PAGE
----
I think two orders of the curry would be great for four, particularly since you're probably ordering other things off the menu as well. It might be too skimpy if that's all you were ordering among the 4 of you.

                      1. re: SauceSupreme

                        well, actually what i meant was orders of both types of soft-shelled crab ( one in your photo and the one with satar bean that Eric described) - would that be too much of a good thing?

                        but yes, absolutely double orders of whatever we get, or there won't be enough for at least two if not three people ;-)

                        1. re: Local

                          I actually meant what you meant also; ordering one each of the different soft-shelled crab.

                          If that's all you're going to eat, then order two orders of each crab dish, but I would just order one each if you plan on exploring other things on the menu. Worst case scenario is that you have to put in another order!

                          1. re: SauceSupreme

                            or take something home...we are most definitely on the same page ;-) thx.

                      2. re: Local

                        Put it this way, ordering both dishes side-by-side would be, traditionally-speaking, rather "un-Thai," but if that's what you want to do, knock yourself out. <smile> Generally speaking, two liquid, rich-style curry dishes of any sort is one too many for a standard Thai table array. Thais instead are after balance, and if you are interested in putting together a traditional-style meal at Jitlada which has a decidedly Southern Thai-accent, it'd be much more "proper" to order some combination of the following for a party of four:

                        -One or two grilled or fried snack/appetizer items
                        -One or two simple salads
                        -One clean and light soup
                        -One rich curry
                        -One or two meat and/or vegetable stir-frys
                        -Loads of steamed white rice <smile>

                        If you look back at my original writeup--the one which included the photographs--and you look through the *second* series of photos therein, you will get some idea of what I am talking about composition-wise.

                        Good grilled or fried snack/appetizer options from Jitlada's menu(s) would include beef or chicken satay (a classic Southern Thai snack), country fried chicken, Thai honey ribs, and dried/fried beef "jerky."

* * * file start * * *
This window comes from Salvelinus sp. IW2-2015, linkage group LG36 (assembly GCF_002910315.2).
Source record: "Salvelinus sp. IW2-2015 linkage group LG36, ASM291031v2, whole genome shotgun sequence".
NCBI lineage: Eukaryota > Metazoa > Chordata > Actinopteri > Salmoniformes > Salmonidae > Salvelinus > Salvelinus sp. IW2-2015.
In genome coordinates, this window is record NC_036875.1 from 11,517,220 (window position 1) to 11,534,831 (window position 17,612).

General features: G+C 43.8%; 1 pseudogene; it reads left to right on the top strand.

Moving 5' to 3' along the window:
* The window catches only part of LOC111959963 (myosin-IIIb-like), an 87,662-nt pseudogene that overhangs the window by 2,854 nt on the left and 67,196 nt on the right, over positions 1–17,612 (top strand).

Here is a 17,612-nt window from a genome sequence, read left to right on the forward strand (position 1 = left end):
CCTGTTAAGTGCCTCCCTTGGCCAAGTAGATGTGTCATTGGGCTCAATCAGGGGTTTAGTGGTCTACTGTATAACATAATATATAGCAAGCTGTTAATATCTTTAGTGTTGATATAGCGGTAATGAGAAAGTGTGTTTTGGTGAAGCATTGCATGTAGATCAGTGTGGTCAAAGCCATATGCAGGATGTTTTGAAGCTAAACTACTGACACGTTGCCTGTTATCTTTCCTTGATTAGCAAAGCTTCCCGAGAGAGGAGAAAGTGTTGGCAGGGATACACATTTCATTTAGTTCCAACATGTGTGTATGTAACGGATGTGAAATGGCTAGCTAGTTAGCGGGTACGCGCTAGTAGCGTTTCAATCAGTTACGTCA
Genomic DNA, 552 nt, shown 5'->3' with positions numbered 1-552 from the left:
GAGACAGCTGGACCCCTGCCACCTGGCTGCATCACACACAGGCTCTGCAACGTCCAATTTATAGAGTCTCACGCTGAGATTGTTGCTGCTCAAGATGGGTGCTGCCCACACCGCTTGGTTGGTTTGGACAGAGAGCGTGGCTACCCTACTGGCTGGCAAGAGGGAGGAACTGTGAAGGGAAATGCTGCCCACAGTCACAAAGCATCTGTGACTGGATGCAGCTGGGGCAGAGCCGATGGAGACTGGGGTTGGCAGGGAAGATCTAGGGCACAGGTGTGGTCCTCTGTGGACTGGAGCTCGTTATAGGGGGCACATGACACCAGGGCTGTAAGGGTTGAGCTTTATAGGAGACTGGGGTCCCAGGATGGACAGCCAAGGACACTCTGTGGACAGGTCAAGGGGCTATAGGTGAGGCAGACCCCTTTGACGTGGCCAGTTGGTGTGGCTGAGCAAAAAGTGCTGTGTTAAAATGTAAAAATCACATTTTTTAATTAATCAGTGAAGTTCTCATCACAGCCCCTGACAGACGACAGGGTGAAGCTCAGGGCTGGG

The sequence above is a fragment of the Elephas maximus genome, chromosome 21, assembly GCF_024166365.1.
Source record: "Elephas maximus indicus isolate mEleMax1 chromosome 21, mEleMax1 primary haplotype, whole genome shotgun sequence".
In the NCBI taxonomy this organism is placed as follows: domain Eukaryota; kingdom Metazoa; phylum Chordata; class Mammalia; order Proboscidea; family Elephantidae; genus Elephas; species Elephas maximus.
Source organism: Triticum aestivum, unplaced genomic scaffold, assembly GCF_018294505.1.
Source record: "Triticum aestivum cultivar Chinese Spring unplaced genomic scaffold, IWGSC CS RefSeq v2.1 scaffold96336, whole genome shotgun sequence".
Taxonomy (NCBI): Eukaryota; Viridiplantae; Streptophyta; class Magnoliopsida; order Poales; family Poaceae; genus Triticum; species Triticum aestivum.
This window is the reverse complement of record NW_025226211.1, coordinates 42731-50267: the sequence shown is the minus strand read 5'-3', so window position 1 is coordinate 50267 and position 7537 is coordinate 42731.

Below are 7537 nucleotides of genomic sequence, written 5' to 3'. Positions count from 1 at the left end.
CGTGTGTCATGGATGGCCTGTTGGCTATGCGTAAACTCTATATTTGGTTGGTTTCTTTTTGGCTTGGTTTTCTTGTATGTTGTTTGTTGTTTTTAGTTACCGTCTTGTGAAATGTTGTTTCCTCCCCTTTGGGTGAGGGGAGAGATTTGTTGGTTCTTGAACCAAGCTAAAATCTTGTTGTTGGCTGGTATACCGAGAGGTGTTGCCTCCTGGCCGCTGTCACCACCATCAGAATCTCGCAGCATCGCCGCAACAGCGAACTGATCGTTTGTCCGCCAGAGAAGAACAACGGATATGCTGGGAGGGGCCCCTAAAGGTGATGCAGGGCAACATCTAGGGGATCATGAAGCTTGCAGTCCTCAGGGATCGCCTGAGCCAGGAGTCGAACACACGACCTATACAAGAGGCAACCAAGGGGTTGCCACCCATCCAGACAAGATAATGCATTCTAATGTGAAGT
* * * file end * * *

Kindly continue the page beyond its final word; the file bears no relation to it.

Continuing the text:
Good salad options from Jitlada's menu(s) would include beef salad, squid salad, coco mango salad, pickled crab salad, raw blue crab salad (available by special arrangement), Amphoe Pak-style papaya salad, crispy catfish salad,

                        A good soup option from Jitalada's menu(s) would include the tom yum, sup hang wua, tumeric-seasoned soup with chicken, sour and spicy soup with giant shrimp, and poh tak. [NB I would NOT order tom kha, as it is not neutral enough to counterbalance the richer Southern-style curries and frys. Besides, depending on which curry you order, tom kha could be rather redundant with all of that coconut milk going on.]

                        A good curry option from Jitalada's menu(s) would include green curry with egg-yolk-stuffed fish balls, Southern Thai-style curry with dried mudfish and water spinach, spicy curry with beef and pickled cassia buds, spicy tumeric-seasoned curry with catfish and wild tea leaves, Phat(tha)lung-style spicy, tumeric-flavoured dry curry with pork or beef (NB It's hotter than hell), and massamun lamb shank (a classic Southern curry).

                        Good stir-fried meat and/or vegetable options would include the various fried whole fish dishes, chinese water crest [sic] on flambe [sic], chinese broccoli with crispy pork, chinese broccoli with salted fish, asparagus stir-fried,

                        --It is important to note the conspicious absence of both noodle and fried rice dishes in my list of suggestions above. Again, ordering these items as part of a traditional Thai table array would be rather "un-Thai." <smile> There IS, however, one rice dish which I would encourage any explorer of Jitlada's Southern-style offerings to try: kao mok kai. I very often liken this classic dish to Thai-style "biryani." <smile>